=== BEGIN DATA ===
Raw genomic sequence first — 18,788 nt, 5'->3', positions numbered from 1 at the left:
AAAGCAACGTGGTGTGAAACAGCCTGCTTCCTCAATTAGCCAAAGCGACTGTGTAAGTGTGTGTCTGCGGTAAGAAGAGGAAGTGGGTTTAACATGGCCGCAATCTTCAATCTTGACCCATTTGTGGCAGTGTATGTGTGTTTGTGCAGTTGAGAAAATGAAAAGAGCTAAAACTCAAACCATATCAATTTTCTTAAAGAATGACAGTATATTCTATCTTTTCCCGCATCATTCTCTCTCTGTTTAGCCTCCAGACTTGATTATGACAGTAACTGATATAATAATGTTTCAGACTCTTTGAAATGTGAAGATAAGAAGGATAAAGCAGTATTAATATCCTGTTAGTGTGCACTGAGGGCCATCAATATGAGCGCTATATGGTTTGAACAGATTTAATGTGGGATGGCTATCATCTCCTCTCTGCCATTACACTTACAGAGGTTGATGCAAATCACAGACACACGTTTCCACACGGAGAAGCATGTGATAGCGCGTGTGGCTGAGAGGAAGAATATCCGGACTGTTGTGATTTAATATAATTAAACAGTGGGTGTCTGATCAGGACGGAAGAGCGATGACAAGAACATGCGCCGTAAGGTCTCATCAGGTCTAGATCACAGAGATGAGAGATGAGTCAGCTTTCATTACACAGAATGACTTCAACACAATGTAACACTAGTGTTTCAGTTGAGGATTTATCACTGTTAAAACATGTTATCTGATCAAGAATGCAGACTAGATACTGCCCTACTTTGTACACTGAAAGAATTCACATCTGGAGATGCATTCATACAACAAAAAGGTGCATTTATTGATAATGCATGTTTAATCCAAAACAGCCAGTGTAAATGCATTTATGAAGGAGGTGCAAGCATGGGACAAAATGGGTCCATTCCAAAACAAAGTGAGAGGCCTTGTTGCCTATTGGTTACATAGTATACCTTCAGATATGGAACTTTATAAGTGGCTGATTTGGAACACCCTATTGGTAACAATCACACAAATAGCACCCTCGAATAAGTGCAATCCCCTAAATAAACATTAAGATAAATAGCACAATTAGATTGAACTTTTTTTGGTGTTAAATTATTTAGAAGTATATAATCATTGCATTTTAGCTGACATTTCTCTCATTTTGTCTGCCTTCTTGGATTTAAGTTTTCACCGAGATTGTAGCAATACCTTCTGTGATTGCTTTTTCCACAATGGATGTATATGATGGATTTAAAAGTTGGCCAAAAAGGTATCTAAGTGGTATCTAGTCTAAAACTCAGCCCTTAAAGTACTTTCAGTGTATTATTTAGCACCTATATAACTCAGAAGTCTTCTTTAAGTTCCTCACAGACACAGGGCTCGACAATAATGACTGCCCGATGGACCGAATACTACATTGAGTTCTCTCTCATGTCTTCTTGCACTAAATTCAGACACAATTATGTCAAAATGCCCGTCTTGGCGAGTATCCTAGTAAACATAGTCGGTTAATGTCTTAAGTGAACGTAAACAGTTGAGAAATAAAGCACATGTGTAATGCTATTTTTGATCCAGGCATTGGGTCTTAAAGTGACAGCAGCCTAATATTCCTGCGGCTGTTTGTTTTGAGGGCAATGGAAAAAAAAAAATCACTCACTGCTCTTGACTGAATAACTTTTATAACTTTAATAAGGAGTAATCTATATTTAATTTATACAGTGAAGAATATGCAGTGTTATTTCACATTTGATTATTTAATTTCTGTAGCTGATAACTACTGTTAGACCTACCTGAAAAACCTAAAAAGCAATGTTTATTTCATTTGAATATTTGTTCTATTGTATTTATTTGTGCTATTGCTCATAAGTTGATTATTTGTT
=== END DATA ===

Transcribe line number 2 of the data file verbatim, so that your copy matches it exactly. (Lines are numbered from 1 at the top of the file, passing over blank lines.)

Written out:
AAAGCAACGTGGTGTGAAACAGCCTGCTTCCTCAATTAGCCAAAGCGACTGTGTAAGTGTGTGTCTGCGGTAAGAAGAGGAAGTGGGTTTAACATGGCCGCAATCTTCAATCTTGACCCATTTGTGGCAGTGTATGTGTGTTTGTGCAGTTGAGAAAATGAAAAGAGCTAAAACTCAAACCATATCAATTTTCTTAAAGAATGACAGTATATTCTATCTTTTCCCGCATCATTCTCTCTCTGTTTAGCCTCCAGACTTGATTATGACAGTAACTGATATAATAATGTTTCAGACTCTTTGAAATGTGAAGATAAGAAGGATAAAGCAGTATTAATATCCTGTTAGTGTGCACTGAGGGCCATCAATATGAGCGCTATATGGTTTGAACAGATTTAATGTGGGATGGCTATCATCTCCTCTCTGCCATTACACTTACAGAGGTTGATGCAAATCACAGACACACGTTTCCACACGGAGAAGCATGTGATAGCGCGTGTGGCTGAGAGGAAGAATATCCGGACTGTTGTGATTTAATATAATTAAACAGTGGGTGTCTGATCAGGACGGAAGAGCGATGACAAGAACATGCGCCGTAAGGTCTCATCAGGTCTAGATCACAGAGATGAGAGATGAGTCAGCTTTCATTACACAGAATGACTTCAACACAATGTAACACTAGTGTTTCAGTTGAGGATTTATCACTGTTAAAACATGTTATCTGATCAAGAATGCAGACTAGATACTGCCCTACTTTGTACACTGAAAGAATTCACATCTGGAGATGCATTCATACAACAAAAAGGTGCATTTATTGATAATGCATGTTTAATCCAAAACAGCCAGTGTAAATGCATTTATGAAGGAGGTGCAAGCATGGGACAAAATGGGTCCATTCCAAAACAAAGTGAGAGGCCTTGTTGCCTATTGGTTACATAGTATACCTTCAGATATGGAACTTTATAAGTGGCTGATTTGGAACACCCTATTGGTAACAATCACACAAATAGCACCCTCGAATAAGTGCAATCCCCTAAATAAACATTAAGATAAATAGCACAATTAGATTGAACTTTTTTTGGTGTTAAATTATTTAGAAGTATATAATCATTGCATTTTAGCTGACATTTCTCTCATTTTGTCTGCCTTCTTGGATTTAAGTTTTCACCGAGATTGTAGCAATACCTTCTGTGATTGCTTTTTCCACAATGGATGTATATGATGGATTTAAAAGTTGGCCAAAAAGGTATCTAAGTGGTATCTAGTCTAAAACTCAGCCCTTAAAGTACTTTCAGTGTATTATTTAGCACCTATATAACTCAGAAGTCTTCTTTAAGTTCCTCACAGACACAGGGCTCGACAATAATGACTGCCCGATGGACCGAATACTACATTGAGTTCTCTCTCATGTCTTCTTGCACTAAATTCAGACACAATTATGTCAAAATGCCCGTCTTGGCGAGTATCCTAGTAAACATAGTCGGTTAATGTCTTAAGTGAACGTAAACAGTTGAGAAATAAAGCACATGTGTAATGCTATTTTTGATCCAGGCATTGGGTCTTAAAGTGACAGCAGCCTAATATTCCTGCGGCTGTTTGTTTTGAGGGCAATGGAAAAAAAAAAATCACTCACTGCTCTTGACTGAATAACTTTTATAACTTTAATAAGGAGTAATCTATATTTAATTTATACAGTGAAGAATATGCAGTGTTATTTCACATTTGATTATTTAATTTCTGTAGCTGATAACTACTGTTAGACCTACCTGAAAAACCTAAAAAGCAATGTTTATTTCATTTGAATATTTGTTCTATTGTATTTATTTGTGCTATTGCTCATAAGTTGATTATTTGTT